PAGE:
Tuesday, 17 July 2018

Cannabis Research - Things To Consider

I generally don't discuss cannabis use too heavily, as a professional. Partially as to not begin a debate with anyone who disagrees with my views, but also because it's not my place to be recommending pharmaceuticals to clients anyway. However, objectively, there's a lot of stock to be placed in cannabis' use for health and medicinal purposes, and with October 17 quickly approaching, I expect to be receiving many questions on the topic in my practice.


You may have heard, though, the recent story about the major Australian study that found no beneficial use of marijuana for the treatment of chronic pain. This study is making headlines and many are considering this to be a big blow to the validity of cannabis.

However, if we read further than the first paragraph, the study is admitted as being inconclusive. Rather than being a controlled experiment, this study was purely observational. True, the findings were that chronic pain patients who used marijuana in addition to opioids  (as opposed to those who used opioids alone), the marijuana users reported higher pain rates. But, what this study did not control for was the possibility that those cannabis users may have been in higher pain to begin with and could have simply been self-medicating with marijuana due to that fact.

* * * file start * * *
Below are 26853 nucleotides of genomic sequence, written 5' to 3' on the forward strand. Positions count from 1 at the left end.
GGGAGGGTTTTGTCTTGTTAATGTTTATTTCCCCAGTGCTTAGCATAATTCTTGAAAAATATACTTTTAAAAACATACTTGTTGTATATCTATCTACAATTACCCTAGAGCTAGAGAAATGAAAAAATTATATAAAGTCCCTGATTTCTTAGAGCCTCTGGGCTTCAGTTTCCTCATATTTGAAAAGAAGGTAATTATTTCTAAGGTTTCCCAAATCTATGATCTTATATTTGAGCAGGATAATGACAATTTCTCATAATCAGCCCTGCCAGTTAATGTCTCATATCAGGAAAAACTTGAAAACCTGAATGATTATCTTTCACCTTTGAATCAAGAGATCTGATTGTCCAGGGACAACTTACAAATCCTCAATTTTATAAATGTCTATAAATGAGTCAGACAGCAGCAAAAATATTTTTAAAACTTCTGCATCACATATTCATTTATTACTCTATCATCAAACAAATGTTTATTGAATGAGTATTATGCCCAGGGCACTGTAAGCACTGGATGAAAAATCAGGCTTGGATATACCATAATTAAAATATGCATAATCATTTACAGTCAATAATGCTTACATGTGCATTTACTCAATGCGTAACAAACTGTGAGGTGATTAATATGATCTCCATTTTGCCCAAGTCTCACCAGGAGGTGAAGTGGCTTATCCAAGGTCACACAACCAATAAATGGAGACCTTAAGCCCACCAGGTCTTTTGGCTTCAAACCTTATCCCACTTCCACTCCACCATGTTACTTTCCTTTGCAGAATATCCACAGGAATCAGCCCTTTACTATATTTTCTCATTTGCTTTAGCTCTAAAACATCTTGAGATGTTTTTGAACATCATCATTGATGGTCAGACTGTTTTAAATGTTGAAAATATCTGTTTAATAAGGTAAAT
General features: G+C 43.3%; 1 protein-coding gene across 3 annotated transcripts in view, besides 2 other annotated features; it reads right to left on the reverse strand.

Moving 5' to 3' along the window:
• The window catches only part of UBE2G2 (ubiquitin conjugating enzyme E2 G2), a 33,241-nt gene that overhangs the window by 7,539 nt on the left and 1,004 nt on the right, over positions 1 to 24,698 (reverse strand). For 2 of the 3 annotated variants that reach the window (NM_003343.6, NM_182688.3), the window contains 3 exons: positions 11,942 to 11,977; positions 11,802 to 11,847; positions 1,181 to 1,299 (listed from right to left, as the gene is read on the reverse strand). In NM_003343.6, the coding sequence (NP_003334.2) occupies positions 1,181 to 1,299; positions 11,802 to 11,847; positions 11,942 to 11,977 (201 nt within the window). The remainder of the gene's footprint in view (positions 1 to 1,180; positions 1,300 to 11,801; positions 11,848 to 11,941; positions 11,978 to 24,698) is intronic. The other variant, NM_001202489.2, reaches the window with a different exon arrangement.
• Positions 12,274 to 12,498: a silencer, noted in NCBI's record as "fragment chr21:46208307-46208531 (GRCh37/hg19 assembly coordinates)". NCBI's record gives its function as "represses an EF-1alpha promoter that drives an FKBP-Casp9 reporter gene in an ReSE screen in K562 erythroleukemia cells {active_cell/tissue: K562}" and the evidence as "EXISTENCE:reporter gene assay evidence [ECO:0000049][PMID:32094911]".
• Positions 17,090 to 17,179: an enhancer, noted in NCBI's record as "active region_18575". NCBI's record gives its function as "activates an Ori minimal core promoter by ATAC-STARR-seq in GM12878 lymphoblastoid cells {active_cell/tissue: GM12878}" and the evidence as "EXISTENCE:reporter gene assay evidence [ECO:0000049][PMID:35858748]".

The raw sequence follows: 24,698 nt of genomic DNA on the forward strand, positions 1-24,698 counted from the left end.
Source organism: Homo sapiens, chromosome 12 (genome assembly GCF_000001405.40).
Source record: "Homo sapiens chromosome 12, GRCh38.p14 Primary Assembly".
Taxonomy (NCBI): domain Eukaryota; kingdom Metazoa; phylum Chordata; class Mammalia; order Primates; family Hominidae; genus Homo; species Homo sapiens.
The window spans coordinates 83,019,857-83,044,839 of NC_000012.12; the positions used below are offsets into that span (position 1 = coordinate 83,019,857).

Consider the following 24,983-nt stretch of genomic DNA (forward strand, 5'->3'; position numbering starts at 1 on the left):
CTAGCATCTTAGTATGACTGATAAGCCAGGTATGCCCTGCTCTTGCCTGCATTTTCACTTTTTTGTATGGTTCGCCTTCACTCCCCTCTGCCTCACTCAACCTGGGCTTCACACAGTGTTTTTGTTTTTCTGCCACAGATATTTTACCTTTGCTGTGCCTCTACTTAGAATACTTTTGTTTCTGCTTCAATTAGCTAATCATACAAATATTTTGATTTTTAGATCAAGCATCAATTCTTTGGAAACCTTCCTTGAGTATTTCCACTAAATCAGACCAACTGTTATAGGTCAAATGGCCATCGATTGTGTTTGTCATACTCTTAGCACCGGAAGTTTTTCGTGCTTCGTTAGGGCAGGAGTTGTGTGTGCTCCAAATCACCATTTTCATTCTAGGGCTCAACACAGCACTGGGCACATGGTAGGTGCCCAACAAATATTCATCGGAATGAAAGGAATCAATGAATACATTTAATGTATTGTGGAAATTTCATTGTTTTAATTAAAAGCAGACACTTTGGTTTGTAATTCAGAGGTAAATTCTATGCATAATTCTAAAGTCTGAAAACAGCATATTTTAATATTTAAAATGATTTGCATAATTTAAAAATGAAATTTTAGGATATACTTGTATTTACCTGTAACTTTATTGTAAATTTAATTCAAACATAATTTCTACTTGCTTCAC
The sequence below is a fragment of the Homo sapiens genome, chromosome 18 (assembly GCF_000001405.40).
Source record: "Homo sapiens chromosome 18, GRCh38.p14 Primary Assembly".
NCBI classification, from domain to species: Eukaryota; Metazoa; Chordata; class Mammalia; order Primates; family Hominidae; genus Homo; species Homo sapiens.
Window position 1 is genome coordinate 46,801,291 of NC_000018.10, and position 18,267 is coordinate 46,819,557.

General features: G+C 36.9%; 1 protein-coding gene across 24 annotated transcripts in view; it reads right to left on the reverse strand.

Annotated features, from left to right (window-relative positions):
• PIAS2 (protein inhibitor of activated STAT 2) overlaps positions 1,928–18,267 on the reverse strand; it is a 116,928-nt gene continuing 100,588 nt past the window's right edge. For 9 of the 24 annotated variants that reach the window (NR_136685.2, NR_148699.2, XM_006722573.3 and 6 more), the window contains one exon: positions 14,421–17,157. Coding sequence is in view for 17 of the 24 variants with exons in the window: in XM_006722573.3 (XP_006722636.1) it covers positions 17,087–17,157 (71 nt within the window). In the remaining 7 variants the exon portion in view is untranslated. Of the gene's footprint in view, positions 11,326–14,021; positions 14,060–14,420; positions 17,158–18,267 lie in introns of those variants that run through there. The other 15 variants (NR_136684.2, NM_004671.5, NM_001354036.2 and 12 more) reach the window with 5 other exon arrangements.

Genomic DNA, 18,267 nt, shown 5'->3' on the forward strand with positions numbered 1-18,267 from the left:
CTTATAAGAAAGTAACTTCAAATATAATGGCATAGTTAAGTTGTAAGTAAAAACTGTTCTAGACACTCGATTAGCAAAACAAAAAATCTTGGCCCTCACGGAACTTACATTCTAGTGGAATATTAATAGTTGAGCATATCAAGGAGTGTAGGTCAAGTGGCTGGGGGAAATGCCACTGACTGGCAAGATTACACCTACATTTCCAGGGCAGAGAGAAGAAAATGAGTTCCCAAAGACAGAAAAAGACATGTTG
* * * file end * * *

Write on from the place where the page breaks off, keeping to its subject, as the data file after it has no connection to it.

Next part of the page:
Nor did this study look at the variety of cannabis strains that these individuals were using and the vast number of others that are out there. For those who aren't in the know, this number is closing in on a thousand, with the effects of each type having it's own unique set of effects on the human body.


Let's also remember that opioids, themselves, can have a pain-sensitizing effect in the long-term, and so the dosage of their medications, other treatments they were receiving, and overall lifestyle need to be taken into account.

In fact, there are still many more studies supporting cannibinoids and pain relief, and even some findings that opioids and cannabis together are an even more effective combination. This seems contradictory to the recent story, though, doesn't it?

Overall, we need to keep in mind how restricted cannabis research has been up until this point. Studies and experimentation using marijuana was so difficult to attain approval for that virtually ANY research on the topic is severely lacking. So while, yes, a lot of research is supporting cannabis for medical use, our overall knowledge is FAR from complete.

This being said, there were definitely limitations on the study that seemed to quash cannabis as a pain treatment. At the same time, the research that DOES support marijuana for medicinal use is still in the early stages. No matter which way you lean on the subject, we need to take any findings with a grain of salt for the next foreseeable future. I have no doubt of many of the benefits being reported, but at the same time, I'm sure there are HEAVY placebo effects regarding the creams and ointments hitting the market.

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